Our nonpartisan solution to end gerrymandering resonated with voters of all political stripes.
More than 600 volunteers from across the state donned their Fair Districts PA t-shirt or button and hit the polls on Primary Day. We had a presence at over 100 strategically selected polling places in almost two-thirds of Pennsylvania’s 67 counties. We were literally in every corner of the state (Erie, Greene, Philadelphia and Wayne counties), as well as the “Centre” and numerous places in between - from Butler to Bedford to Berks.
Volunteers, working in shifts from the 7 am opening of polls until the 8 pm closing, spent the day educating voters about the extreme gerrymandering that has tainted Pennsylvania’s congressional and state legislative districts for far too long. Many voters were aware of gerrymandering, but not of possible solutions; some had never heard the word; others thought the recent PA Supreme Court case solved the problem (it didn’t). After a short conversation, most voters were eager to support our nonpartisan solution.
Volunteers invited voters to take action by signing our petition urging their state legislators and other elected officials to replace our current hyper-partisan redistricting process with an impartial, independent citizens commission, with strict rules for fairness and transparency. Other states have done it, and it works. We also signed up voters to receive timely action alerts and news. We’re still counting, but it looks like we will exceed 12,000 new signatures. We would have hundreds, if not thousands, more if not for rain and lightning (and in some cases tornado warnings) interfering with our outreach in the afternoon and evening.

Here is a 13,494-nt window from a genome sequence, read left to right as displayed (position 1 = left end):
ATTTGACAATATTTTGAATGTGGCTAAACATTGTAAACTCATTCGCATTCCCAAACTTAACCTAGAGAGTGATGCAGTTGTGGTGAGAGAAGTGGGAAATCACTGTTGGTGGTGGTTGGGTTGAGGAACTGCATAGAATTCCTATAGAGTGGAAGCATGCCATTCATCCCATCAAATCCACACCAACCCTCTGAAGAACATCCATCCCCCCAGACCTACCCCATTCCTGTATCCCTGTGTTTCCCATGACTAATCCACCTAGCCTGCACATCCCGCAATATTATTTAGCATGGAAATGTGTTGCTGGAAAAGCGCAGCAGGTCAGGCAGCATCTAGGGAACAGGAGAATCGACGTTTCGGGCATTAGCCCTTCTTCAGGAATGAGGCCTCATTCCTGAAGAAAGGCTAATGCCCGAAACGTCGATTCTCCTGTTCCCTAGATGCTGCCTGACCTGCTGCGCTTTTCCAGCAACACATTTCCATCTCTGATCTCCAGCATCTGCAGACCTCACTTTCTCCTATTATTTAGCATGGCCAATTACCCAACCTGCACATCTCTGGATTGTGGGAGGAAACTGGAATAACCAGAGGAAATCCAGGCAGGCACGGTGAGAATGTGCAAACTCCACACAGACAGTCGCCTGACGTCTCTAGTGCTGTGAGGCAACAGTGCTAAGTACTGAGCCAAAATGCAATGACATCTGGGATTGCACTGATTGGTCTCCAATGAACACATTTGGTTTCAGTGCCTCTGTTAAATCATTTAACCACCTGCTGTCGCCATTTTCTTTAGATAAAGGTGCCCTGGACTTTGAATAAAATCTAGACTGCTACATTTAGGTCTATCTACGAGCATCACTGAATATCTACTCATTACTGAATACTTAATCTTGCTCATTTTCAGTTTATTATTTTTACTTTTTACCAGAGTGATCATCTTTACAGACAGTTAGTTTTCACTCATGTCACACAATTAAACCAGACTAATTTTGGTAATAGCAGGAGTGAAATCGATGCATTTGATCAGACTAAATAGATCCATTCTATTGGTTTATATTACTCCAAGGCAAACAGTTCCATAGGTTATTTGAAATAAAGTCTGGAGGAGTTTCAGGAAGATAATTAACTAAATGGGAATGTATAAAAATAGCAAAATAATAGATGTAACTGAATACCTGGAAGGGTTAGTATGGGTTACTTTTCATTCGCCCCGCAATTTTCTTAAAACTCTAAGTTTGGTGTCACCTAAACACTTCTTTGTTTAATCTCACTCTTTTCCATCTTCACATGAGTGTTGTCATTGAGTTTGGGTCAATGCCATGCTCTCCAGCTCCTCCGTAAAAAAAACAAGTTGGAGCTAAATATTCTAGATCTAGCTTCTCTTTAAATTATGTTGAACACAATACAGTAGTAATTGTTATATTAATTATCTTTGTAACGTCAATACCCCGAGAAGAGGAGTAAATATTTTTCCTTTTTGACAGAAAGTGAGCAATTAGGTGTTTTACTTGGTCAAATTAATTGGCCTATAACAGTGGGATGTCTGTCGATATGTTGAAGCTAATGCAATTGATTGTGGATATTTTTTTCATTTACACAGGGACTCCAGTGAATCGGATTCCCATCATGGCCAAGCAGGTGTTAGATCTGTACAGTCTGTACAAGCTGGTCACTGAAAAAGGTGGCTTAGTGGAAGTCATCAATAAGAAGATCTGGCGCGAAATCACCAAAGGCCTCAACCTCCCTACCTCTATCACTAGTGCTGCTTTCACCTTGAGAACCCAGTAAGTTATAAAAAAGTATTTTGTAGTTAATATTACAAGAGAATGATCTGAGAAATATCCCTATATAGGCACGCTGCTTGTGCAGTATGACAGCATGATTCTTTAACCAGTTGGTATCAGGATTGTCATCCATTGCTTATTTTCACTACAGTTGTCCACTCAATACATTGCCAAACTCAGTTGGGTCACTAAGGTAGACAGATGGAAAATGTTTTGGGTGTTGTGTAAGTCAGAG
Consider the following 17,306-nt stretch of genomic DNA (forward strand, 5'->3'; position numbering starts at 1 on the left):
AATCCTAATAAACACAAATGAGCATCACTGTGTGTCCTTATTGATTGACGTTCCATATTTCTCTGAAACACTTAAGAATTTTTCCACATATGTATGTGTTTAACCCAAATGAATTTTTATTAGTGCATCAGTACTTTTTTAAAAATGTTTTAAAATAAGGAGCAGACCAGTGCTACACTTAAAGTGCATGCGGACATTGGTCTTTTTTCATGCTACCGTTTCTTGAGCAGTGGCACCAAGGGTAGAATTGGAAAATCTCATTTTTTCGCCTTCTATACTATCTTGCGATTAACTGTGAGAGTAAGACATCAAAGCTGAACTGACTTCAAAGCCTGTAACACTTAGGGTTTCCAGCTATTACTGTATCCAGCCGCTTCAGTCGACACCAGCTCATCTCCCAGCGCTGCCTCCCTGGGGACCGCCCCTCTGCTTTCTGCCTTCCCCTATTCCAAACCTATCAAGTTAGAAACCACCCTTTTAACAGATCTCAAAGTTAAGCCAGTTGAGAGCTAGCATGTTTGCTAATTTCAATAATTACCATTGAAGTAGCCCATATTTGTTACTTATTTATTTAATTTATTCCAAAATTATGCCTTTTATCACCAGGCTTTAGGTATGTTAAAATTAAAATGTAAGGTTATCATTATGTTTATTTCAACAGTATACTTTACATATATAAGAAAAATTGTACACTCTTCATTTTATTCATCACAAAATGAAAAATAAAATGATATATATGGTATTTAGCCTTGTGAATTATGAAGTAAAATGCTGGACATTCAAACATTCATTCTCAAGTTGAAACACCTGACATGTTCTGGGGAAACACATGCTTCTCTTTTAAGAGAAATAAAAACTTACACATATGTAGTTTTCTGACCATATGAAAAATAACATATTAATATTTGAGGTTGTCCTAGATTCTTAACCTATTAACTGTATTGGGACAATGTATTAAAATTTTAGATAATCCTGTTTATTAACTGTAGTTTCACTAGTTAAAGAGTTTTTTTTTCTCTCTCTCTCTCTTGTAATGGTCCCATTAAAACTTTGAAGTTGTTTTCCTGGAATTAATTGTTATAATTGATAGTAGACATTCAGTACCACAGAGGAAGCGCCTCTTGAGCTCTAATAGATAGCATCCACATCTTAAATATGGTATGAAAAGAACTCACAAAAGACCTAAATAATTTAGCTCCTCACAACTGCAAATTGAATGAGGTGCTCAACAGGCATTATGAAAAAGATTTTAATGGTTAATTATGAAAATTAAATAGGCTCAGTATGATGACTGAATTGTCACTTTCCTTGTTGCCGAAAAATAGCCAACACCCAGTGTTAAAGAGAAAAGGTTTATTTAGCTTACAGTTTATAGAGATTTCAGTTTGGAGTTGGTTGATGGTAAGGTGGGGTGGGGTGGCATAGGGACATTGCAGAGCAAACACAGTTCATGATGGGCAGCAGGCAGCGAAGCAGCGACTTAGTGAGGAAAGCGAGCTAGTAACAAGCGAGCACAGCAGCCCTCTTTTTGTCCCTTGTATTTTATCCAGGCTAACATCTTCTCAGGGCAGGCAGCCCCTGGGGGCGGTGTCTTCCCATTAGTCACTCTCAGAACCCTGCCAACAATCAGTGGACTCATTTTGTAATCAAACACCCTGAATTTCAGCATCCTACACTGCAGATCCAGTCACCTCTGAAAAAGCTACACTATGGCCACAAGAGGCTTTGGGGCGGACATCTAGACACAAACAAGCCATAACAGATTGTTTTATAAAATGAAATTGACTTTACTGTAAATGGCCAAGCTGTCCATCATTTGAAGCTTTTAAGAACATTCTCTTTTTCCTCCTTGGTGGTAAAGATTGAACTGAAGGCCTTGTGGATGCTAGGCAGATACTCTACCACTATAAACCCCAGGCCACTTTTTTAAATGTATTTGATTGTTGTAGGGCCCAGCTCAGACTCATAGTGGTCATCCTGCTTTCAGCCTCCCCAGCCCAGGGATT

No matter where we were in the state, our nonpartisan solution appealed to voters from all political backgrounds. Voters were supportive no matter where we were, whether at a majority-Republican poll in a rural part of York County; a majority-Democrat poll in the heart of Philadelphia; or a “purple” poll in PA House Speaker Mike Turzai’s district in northern Allegheny County. Pennsylvanians from across the political spectrum understand that gerrymandering hurts all of us, because it makes politicians less accountable.
Other highlights from the day included conversations with state legislators and other elected officials - including those who vocally support us, as well as those who have reservations but are willing to talk.
There are over 7,000 polls in our state, so chances are you didn’t see a Fair Districts PA volunteer at yours. But you can still be part of the effort to end gerrymandering in Pennsylvania and make your vote count!